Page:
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    minstrel Leader of the Insquirrelgency Staff Supporter Contributor

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    Why not a story in which the intelligent chessmaster is the hero? I have to admit, I'm sick and tired of the standard story of the musclebound hero defeating the evil genius. It was always Superman and his muscles versus Lex Luthor and his brains. Many other comic books follow the same pattern, or at least they did when I was growing up. Movies, too - James Bond's villains are all evil geniuses, and Bond defeats them with all-out violence and tons of explosions everywhere.

    I think this actually has a detrimental effect on society (American society, at least), because it teaches kids that brawn is better than brains. American universities often seem to be little more than football teams with a few professors drifting around. Football is more important than education. Smart people are considered nerds and are dismissed or laughed at or bullied.

    Reverse the trend! Give us a brilliantly-intelligent hero who defeats the villain by outscheming him! Sherlock Holmes did this, and is still hugely popular, but Conan Doyle's stories are a century old. Give us a new hero who wins with his brain!
     
  7. Crimson Dragon
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    Crimson Dragon Member

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    Yeah, I thank you for all of the advice. As for the characters I was talking about, I guess they are not as horridly evil as I make them out. Just selfish and with grandiose goals, though those goals usually are things that are at least somewhat relatable. Some examples of protagonists that I have in my stories include..

    - The cocky, spoiled and somewhat immature/selfish but rather well-meaning heir to a massive megacorp in a science-fantasy setting who seeks to oust his evil father from his position and take control of the company himself so he can run it in what he feels is a better way for everybody in the setting. Not as evil as the others, but pretty bratty initially(this does change) and unafraid of using chessmaster schemes and deceit to oust his father(who is definitely the worse between the two).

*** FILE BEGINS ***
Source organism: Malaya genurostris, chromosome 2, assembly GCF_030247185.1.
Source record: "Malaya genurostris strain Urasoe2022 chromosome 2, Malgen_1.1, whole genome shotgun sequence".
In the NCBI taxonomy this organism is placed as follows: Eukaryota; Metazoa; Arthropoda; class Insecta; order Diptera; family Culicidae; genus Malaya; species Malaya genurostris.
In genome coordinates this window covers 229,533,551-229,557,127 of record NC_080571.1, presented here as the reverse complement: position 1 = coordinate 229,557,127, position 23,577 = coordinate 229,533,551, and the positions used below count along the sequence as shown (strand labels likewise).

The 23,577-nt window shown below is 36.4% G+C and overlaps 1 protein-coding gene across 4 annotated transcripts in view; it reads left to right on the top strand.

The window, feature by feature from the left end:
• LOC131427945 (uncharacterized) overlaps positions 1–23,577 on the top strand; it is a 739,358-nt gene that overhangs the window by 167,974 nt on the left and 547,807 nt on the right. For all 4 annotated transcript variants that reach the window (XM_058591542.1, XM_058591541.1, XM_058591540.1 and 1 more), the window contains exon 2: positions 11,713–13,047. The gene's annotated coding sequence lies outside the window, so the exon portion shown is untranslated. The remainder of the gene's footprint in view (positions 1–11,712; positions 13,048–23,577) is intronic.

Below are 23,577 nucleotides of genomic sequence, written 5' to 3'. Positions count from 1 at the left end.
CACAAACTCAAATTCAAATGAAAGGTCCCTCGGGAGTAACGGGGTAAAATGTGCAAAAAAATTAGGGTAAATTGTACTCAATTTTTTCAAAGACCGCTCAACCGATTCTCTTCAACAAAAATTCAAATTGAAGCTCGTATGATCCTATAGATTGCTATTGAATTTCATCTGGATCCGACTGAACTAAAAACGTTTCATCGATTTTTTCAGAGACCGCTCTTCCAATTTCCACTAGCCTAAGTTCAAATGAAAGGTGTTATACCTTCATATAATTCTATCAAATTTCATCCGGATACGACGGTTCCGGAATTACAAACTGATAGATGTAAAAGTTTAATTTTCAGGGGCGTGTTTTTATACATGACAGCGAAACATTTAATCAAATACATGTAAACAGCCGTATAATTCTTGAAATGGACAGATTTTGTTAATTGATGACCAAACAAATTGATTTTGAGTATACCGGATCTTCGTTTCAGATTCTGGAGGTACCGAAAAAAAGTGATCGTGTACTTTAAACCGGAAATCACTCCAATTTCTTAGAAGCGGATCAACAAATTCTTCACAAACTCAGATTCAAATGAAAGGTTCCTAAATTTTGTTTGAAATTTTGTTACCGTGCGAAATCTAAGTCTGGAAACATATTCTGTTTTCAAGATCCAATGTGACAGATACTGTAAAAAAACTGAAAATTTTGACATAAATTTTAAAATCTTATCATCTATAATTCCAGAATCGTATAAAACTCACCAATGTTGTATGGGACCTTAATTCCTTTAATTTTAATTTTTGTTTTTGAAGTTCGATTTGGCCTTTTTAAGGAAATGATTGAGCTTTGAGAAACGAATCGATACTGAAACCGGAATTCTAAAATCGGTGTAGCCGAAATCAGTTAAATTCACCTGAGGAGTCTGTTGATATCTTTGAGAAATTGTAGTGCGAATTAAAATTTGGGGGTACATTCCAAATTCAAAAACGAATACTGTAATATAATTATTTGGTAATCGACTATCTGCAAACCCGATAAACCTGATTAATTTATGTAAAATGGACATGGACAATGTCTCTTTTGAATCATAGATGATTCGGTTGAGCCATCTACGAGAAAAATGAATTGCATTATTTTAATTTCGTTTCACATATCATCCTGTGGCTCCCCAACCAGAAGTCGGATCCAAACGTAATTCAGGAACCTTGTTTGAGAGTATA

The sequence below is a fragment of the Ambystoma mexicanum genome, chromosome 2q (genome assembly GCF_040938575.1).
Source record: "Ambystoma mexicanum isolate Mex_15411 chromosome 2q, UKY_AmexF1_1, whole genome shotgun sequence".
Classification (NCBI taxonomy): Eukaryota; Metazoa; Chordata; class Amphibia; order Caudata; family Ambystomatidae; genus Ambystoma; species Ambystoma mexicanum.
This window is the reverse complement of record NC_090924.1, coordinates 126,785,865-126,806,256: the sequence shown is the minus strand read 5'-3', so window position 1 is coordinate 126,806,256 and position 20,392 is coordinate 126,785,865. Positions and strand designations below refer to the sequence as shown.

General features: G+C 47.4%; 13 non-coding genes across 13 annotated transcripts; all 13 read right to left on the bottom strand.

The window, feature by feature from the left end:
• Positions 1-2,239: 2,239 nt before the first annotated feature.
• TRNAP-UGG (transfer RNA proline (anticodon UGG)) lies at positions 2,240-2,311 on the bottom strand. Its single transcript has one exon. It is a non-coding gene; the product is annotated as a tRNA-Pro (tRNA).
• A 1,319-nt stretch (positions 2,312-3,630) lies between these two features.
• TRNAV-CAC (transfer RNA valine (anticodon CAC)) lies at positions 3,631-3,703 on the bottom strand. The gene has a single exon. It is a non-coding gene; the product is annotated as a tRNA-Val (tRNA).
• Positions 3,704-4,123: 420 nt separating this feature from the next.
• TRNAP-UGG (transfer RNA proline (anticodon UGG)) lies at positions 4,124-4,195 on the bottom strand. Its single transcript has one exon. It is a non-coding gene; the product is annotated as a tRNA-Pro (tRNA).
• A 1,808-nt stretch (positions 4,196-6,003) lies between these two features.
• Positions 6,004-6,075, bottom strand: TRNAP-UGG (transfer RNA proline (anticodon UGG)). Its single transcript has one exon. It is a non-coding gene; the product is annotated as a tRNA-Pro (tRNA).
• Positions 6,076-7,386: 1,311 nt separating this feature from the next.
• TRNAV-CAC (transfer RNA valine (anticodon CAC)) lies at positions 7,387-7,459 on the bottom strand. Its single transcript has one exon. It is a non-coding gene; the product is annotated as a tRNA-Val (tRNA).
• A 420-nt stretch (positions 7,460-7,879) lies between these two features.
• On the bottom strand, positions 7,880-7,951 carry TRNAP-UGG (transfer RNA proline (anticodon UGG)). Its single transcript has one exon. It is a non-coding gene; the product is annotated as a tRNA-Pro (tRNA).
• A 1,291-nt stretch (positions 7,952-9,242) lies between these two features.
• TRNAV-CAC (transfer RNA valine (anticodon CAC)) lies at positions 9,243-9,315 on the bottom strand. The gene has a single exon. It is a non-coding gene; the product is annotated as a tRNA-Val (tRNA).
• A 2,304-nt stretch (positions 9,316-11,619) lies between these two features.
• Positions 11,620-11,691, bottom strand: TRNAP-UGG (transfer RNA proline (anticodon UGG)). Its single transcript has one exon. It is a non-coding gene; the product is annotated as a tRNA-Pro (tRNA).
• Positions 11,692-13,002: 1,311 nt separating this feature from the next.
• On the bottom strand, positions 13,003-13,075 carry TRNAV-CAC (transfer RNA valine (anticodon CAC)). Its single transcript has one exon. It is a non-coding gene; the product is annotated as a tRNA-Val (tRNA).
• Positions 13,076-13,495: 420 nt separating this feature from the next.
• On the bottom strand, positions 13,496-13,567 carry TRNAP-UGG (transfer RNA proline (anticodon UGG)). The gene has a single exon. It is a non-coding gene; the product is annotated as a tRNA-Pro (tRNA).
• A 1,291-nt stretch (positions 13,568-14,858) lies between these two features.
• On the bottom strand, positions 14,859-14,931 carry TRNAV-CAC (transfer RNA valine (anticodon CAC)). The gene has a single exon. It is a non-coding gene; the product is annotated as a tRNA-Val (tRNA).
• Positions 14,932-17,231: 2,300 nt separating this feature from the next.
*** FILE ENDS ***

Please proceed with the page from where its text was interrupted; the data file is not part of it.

- A teen Necromancer who is for the most part totally selfish, and is driven to fight a greater evil out of that selfishness initially. (The reason being that his entire family line is dept to said evil and could he never obtain the number of souls needed to pay off all the dept.) He gets less selfish as the story progresses and comes to care about the characters who go from allies to friends, but always keeps some of that selfish attitude with him and his dreams of immortality and having essentially unlimited magical power never change. He also toys with some very...dark magics, to say the least

    - A charismatic, manipulative teen with supernatural powers who starts a rebellion against the wealthy and powerful along with other powered teens that while high-minded in speech ultimately seeks blood, revenge and the establishment of global dictatorship with shades of both Communism and Fascism. He does have a charisma about him and believes fully in his cause, but is most likely the worst out of all the protagonists I have on the evil-o-meeter as far as actions go. Rare exception to the "wealthy"trend as hee starts off middle class-ish.(but eventually seizes quite a bit of wealth to fund his rebellion)

    - A mad scientist type who creates a virus that is later used to cause a zombie apocalypse. He's pretty evil, but rather humorous as well and is fighting for "team good" despite being evil. A large corrupt company steals and alters the initial virus he made and he is brought in by the government to help defeat his own creation. Rare protagonist who is not a teen, too.

    Those are just some examples. I have other protagonists that include such wonderful people as the antichrist/son of Satan, computer hacker criminals and numerous others that are grey at best on the morality scale. Many of my characters however share in common the fact they are fairly well-off and unafraid to use manipulation and chessmaster plots to achieve their goals, and range from selfish but well-meaning to rather depraved individuals. Also, those short blurbs hardly sum up everything there is about these characters. So yeah...
     
  8. mammamaia
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    mammamaia nit-picker-in-chief Contributor

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    i don't see how you can 'rectify' your personal likes and dislikes... but, as noted above, many novels [and movies] are built around entirely on unsavory characters, so i don't know why you think it's a problem... just write what you like to write and if you write well enough and come up with marketable stories, you can be successful at it...